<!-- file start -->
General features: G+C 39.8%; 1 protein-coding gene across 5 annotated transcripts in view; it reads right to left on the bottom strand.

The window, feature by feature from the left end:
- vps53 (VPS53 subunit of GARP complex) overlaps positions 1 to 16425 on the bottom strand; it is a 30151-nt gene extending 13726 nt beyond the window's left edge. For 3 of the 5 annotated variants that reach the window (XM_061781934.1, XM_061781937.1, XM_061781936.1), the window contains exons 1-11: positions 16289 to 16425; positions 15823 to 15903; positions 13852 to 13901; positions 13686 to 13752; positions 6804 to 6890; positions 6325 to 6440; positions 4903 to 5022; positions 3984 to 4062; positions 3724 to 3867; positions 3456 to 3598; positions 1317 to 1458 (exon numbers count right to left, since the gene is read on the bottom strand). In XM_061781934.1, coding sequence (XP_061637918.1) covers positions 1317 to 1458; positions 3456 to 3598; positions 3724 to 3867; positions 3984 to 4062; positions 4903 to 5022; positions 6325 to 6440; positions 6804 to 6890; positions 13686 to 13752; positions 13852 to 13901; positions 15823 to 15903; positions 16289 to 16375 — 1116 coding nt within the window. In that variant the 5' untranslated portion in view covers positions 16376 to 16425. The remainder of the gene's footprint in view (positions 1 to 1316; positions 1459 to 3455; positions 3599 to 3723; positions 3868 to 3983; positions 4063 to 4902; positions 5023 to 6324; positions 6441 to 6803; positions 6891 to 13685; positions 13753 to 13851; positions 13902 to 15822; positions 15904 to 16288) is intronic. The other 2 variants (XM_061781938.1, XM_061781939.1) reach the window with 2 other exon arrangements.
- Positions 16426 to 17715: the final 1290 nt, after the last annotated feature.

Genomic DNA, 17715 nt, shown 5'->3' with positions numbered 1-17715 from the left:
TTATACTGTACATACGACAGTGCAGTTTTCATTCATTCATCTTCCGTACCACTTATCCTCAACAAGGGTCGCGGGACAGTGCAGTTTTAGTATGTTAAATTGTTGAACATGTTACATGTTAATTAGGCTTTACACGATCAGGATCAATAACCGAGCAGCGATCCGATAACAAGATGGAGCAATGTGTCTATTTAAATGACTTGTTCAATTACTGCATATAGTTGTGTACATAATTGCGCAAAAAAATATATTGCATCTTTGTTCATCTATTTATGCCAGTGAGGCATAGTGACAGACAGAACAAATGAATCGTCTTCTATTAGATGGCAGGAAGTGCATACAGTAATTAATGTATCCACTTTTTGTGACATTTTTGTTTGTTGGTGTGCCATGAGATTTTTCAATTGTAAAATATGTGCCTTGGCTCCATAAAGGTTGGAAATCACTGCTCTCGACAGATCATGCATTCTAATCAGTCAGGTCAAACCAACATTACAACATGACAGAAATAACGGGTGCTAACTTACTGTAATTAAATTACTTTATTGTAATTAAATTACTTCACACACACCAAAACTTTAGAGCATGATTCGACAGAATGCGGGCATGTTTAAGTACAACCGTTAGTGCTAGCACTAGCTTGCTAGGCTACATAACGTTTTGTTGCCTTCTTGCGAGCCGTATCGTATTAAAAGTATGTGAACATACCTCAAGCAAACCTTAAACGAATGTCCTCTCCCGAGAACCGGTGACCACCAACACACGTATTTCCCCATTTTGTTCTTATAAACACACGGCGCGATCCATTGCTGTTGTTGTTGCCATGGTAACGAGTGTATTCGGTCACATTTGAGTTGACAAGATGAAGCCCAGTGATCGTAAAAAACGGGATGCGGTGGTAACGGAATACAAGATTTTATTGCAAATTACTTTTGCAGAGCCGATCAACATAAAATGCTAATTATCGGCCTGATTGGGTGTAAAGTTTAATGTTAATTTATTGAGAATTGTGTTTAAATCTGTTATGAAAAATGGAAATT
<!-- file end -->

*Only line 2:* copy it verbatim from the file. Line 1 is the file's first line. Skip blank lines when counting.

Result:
The window, feature by feature from the left end: